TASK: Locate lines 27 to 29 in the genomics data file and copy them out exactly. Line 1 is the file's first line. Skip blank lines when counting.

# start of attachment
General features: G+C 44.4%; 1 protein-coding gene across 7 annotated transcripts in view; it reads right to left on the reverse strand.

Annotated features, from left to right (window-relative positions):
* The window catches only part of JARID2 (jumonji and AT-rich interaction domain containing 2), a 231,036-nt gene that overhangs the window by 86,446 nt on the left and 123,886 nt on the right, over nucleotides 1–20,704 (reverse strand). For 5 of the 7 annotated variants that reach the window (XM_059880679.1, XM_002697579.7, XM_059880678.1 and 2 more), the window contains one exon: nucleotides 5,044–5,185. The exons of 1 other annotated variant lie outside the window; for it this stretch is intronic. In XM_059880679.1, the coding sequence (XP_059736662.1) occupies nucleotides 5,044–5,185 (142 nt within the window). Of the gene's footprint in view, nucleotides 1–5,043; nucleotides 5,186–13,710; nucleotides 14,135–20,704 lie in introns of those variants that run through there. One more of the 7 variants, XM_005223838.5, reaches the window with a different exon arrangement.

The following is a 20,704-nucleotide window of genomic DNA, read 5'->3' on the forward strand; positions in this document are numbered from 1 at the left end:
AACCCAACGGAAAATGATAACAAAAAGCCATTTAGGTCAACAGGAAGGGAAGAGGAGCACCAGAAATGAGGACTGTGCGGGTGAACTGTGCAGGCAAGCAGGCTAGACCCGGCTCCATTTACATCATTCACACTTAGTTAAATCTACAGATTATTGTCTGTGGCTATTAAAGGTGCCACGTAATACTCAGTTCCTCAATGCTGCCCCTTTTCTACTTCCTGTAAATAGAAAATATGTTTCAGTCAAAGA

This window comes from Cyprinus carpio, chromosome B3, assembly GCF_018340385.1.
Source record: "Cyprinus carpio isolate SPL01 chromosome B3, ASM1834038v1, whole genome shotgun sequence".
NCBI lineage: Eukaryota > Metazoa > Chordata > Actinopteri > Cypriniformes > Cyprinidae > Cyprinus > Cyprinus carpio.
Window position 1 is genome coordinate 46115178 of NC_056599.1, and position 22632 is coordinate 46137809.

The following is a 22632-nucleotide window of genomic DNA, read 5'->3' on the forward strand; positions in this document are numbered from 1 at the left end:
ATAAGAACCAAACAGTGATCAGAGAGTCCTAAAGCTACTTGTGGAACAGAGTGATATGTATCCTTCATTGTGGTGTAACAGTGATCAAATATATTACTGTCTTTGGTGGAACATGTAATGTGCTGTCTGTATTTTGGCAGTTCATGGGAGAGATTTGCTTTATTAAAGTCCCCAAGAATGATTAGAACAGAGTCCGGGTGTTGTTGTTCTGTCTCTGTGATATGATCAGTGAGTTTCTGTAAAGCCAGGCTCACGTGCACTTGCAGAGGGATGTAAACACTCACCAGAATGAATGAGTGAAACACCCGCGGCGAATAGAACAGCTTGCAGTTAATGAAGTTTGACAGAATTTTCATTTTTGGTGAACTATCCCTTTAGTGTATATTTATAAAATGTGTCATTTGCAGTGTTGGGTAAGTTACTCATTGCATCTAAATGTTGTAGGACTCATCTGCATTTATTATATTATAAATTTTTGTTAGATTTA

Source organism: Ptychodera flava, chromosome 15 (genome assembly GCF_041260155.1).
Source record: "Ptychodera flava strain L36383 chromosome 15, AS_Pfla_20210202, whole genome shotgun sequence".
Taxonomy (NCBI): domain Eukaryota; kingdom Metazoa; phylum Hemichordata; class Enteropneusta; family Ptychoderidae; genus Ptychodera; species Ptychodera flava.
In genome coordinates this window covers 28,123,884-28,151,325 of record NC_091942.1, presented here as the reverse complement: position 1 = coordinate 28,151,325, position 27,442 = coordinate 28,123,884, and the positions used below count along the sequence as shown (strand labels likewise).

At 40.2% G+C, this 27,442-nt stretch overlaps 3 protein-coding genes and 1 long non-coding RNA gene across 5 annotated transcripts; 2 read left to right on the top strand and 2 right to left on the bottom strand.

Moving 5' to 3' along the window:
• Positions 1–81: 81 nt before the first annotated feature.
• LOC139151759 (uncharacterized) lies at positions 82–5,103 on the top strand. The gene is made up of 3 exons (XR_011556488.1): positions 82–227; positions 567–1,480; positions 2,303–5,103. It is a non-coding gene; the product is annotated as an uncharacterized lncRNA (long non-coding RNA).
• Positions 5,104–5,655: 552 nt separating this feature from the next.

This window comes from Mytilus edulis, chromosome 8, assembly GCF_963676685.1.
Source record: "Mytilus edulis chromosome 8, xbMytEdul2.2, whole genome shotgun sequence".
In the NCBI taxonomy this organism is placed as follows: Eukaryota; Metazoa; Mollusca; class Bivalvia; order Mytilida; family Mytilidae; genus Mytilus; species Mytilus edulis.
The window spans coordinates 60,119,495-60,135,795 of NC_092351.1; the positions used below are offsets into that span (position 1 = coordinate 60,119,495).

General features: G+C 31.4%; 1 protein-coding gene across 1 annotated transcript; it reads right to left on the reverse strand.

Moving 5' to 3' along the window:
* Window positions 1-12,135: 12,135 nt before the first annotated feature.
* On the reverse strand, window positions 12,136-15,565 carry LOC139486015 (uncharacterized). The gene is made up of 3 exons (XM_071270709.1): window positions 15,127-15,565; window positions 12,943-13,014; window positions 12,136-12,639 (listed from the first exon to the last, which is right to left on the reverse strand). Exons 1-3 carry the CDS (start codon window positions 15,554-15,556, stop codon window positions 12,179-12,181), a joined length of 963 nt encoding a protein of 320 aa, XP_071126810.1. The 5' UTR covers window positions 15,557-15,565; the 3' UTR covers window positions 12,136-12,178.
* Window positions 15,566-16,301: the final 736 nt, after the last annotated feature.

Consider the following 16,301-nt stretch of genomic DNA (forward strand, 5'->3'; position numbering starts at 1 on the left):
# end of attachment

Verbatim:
* Window positions 1-12,135: 12,135 nt before the first annotated feature.
* On the reverse strand, window positions 12,136-15,565 carry LOC139486015 (uncharacterized). The gene is made up of 3 exons (XM_071270709.1): window positions 15,127-15,565; window positions 12,943-13,014; window positions 12,136-12,639 (listed from the first exon to the last, which is right to left on the reverse strand). Exons 1-3 carry the CDS (start codon window positions 15,554-15,556, stop codon window positions 12,179-12,181), a joined length of 963 nt encoding a protein of 320 aa, XP_071126810.1. The 5' UTR covers window positions 15,557-15,565; the 3' UTR covers window positions 12,136-12,178.
* Window positions 15,566-16,301: the final 736 nt, after the last annotated feature.